`Signing statements' faulted

ABA report says Bush moves hurt checks, balances


WASHINGTON -- President Bush has vetoed only one piece of legislation during more than five years in office, but he has issued more than 800 challenges to bills that he has signed into law with formal "signing statements," more than all his predecessors combined.

Now, a task force of the American Bar Association has concluded that the president's signing statements pose a dangerous challenge to the constitutional checks and balances central to power in the United States. One signing statement reserves the right to torture detainees held in the war on terrorism.

The ABA report, to be released today, calls on Congress to exert more oversight and empower the courts to review signing statements asserting the president's right to "ignore or not enforce laws." If the president's use of signing statements goes unchecked, said ABA President Michael Greco, it "raises serious concerns crucial to the survival of our democracy."

This is hardly the first report or court ruling to raise concerns about Bush's exercise of executive authority, with the Supreme Court recently overruling the president's decision to try detainees at Guantanamo Bay, Cuba, with military tribunals without the approval of Congress. The president has asserted sweeping wartime powers since the Sept. 11 attacks.

The White House contends that Bush is not attempting a grab for executive power and that he is not flouting the laws that he signs with the issuance of signing statements, but rather raising constitutional concerns.

"The president does not, and the administration does not, refuse to carry out the laws that have been passed by Congress and signed into law by the president," said White House press secretary Tony Snow, who said Bush is not engaging in "civil disobedience."

"In the context of trying to preserve and protect and defend the Constitution ... there will be places within signing statements - caveats - where he has reservations," Snow said. "It is not unusual - although we have done it more than previous administrations - to list those reservations, if nothing else, as markers for issues that may later rise to be points of controversy."

But this does not square with many of the administration's own signing statements, said Neal Sonnett, a Miami lawyer and former U.S. attorney and chairman of the ABA task force making the report today.

"It's clear that a large number of the signing statements that have been issued by this administration claim the authority to disregard the law," Sonnett said. "This president is not the first president to do that. But he clearly has escalated the practice to what the task force believes is a dangerous new high. That has an impact on the separation of powers, and if it's left unchecked it could do damage to our system and to the Constitution."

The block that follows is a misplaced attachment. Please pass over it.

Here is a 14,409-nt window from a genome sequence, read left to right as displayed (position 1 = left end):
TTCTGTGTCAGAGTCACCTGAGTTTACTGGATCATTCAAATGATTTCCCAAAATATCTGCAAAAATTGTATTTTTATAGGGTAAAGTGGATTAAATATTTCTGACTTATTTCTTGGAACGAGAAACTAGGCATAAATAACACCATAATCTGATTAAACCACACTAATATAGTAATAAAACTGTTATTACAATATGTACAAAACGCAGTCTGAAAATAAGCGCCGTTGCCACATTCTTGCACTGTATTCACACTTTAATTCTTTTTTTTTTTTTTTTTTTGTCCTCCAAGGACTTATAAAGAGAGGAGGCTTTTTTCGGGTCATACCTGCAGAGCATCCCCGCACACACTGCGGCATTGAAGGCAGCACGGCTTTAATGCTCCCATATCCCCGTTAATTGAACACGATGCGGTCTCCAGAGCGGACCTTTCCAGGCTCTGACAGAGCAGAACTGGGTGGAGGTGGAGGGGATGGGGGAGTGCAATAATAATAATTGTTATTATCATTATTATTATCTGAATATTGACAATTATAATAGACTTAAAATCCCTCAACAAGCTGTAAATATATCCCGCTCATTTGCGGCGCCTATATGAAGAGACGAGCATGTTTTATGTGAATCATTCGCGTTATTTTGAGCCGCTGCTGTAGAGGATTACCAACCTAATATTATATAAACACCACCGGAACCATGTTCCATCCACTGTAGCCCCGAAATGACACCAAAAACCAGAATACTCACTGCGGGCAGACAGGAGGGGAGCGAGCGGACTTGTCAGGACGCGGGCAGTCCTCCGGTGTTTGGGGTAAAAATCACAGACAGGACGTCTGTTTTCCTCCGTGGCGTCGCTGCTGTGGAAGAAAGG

The ABA report notes the breadth of Bush's signing statements, saying: "From the inception of the republic until 2000, presidents produced fewer than 600 signing statements taking issue with the bills they signed. According to the most recent update, in his 1 1/2 terms so far, President George Walker Bush ... has produced more than 800."

The numbers do not represent separate signing statements, the ABA notes, but rather the specific number of challenges to laws contained within many signing statements. As of July 11, the ABA found that Bush has issued 807 challenges.

While the White House has asserted that it only expresses reservations, the ABA has noted examples in which the White House has indicated its intentions not to follow provisions in:

Two bills forbidding use of military intelligence in materials "not lawfully collected."

A bill requiring a report to Congress on the use of the USA Patriot Act to secretly search homes or seize private papers.

The "McCain amendment" forbidding any U.S. official from torturing a prisoner. While the Bush administration insists it does not condone torture, the president's signing statement in December reserved the right to waive the torture ban if harsh interrogation might advance efforts to fight terrorism.

The Intelligence Authorization Act of 2002 requiring regular reports to Congress. The signing statement on intelligence reports to Congress called the requirement "advisory" and asserted that it "would be construed in a manner consistent with the president's constitutional authority to withhold information" that could impair foreign relations or national security if released.

Mark Silva writes for the Chicago Tribune.

Baltimore Sun Articles
Please note the green-lined linked article text has been applied commercially without any involvement from our newsroom editors, reporters or any other editorial staff.